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Plans for opioid settlement money on the way in Niagara County

The county believes harm reduction is the most important area to address.

NIAGARA COUNTY, N.Y. — Tuesday morning the New York State Comptroller Thomas DiNapoli released a report showing the impact opioids have had on the state.

The report said that opioid-related overdose deaths increased by 68% to nearly 5,000 individuals across the state from 2019 to 2021. 

With the Opioid Settlement Fund Advisory Board sending its proposal to the state on how it should allocate the settlement money last week, now counties in Western New York and across the state are trying to plan for how they can use the funds to combat this epidemic. 

“We're losing more people to overdose deaths than gun violence and car accidents combined, but nobody's talking about it,” said Avi Israel, a member of the board.

As the opioid epidemic continues to sweep across the nation, Niagara County ranks among the hardest hit in the state of New York with approximately 40 deaths per 100,000 residents — the second-highest overdose death rate in the state and a 300% increase since 2019.

“All of us are very disturbed by the number of people that opiate overdoses continue to impact,” said Myrla Gibbons Doxey, Deputy Director of Niagara County Department of Mental Health and Substance Abuse Services. “We really need the reach and the resources to be able to impact our community as a whole.”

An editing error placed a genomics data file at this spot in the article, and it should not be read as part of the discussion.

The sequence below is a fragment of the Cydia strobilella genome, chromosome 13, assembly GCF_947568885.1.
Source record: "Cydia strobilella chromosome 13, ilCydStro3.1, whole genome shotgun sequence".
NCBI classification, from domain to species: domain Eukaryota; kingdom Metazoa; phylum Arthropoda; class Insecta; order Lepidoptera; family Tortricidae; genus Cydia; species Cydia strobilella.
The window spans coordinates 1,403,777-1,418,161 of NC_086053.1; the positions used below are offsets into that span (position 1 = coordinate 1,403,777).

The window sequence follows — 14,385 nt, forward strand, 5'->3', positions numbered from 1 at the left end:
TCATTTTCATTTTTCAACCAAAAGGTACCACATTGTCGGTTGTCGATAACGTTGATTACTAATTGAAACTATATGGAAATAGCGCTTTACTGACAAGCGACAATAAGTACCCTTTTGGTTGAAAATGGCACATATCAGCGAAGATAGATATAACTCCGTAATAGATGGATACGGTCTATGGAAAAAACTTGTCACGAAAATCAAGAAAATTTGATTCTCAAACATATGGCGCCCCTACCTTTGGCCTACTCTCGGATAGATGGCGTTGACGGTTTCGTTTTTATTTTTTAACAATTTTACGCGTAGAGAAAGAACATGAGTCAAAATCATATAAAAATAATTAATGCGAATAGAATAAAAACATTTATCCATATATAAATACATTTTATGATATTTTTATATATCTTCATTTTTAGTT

The good news is those resources are coming, as the county is slated to receive $1.2 million in settlement funds from various lawsuits between the state's attorney general's office and pharmaceutical companies.

The bad news is we don't know when, and in the meantime, more and more Niagara Falls residents continue to fall victim to overdose. 

“With all the time that ticks by that we recognize that we're planning, we understand that lives are lost,” Gibbon Doxey said. “So time is really of the essence.”

While they wait, the county is trying to create a plan for where the funds will go with the No. 1 issue they plan to address being harm reduction.

That’s on track with what the state is being advised to do, as the Opioid Settlement Board recommended last week that 22% — the largest portion of the funds statewide — be dedicated to harm reduction.

“I would strongly urge the legislators and the governor to accept our recommendation,” Israel said. “And for one reason only, we are the ones in the field. We face people who need help people who are in distress every single day.”



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